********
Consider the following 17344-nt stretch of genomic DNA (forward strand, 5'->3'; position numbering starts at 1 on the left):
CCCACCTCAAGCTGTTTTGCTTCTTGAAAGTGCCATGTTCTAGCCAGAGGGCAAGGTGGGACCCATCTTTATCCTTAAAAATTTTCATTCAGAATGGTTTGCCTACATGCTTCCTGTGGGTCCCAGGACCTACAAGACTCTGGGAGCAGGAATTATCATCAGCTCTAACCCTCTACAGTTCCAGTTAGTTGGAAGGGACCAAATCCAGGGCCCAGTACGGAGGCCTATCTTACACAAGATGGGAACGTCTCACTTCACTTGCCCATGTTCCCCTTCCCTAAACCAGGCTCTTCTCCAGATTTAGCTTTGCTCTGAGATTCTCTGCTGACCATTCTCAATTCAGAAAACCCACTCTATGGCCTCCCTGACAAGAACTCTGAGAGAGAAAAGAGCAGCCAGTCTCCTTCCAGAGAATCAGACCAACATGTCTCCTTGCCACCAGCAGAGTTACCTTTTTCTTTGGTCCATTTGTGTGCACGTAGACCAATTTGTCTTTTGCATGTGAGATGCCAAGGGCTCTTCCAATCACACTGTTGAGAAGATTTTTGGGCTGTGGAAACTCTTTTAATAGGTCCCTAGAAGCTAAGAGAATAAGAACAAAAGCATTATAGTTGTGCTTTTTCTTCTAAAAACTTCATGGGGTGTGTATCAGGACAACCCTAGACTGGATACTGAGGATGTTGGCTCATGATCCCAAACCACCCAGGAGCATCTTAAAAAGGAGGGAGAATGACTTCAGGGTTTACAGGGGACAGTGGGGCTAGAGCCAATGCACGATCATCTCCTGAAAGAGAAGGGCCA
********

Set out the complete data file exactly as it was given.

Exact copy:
Consider the following 17344-nt stretch of genomic DNA (forward strand, 5'->3'; position numbering starts at 1 on the left):
CCCACCTCAAGCTGTTTTGCTTCTTGAAAGTGCCATGTTCTAGCCAGAGGGCAAGGTGGGACCCATCTTTATCCTTAAAAATTTTCATTCAGAATGGTTTGCCTACATGCTTCCTGTGGGTCCCAGGACCTACAAGACTCTGGGAGCAGGAATTATCATCAGCTCTAACCCTCTACAGTTCCAGTTAGTTGGAAGGGACCAAATCCAGGGCCCAGTACGGAGGCCTATCTTACACAAGATGGGAACGTCTCACTTCACTTGCCCATGTTCCCCTTCCCTAAACCAGGCTCTTCTCCAGATTTAGCTTTGCTCTGAGATTCTCTGCTGACCATTCTCAATTCAGAAAACCCACTCTATGGCCTCCCTGACAAGAACTCTGAGAGAGAAAAGAGCAGCCAGTCTCCTTCCAGAGAATCAGACCAACATGTCTCCTTGCCACCAGCAGAGTTACCTTTTTCTTTGGTCCATTTGTGTGCACGTAGACCAATTTGTCTTTTGCATGTGAGATGCCAAGGGCTCTTCCAATCACACTGTTGAGAAGATTTTTGGGCTGTGGAAACTCTTTTAATAGGTCCCTAGAAGCTAAGAGAATAAGAACAAAAGCATTATAGTTGTGCTTTTTCTTCTAAAAACTTCATGGGGTGTGTATCAGGACAACCCTAGACTGGATACTGAGGATGTTGGCTCATGATCCCAAACCACCCAGGAGCATCTTAAAAAGGAGGGAGAATGACTTCAGGGTTTACAGGGGACAGTGGGGCTAGAGCCAATGCACGATCATCTCCTGAAAGAGAAGGGCCA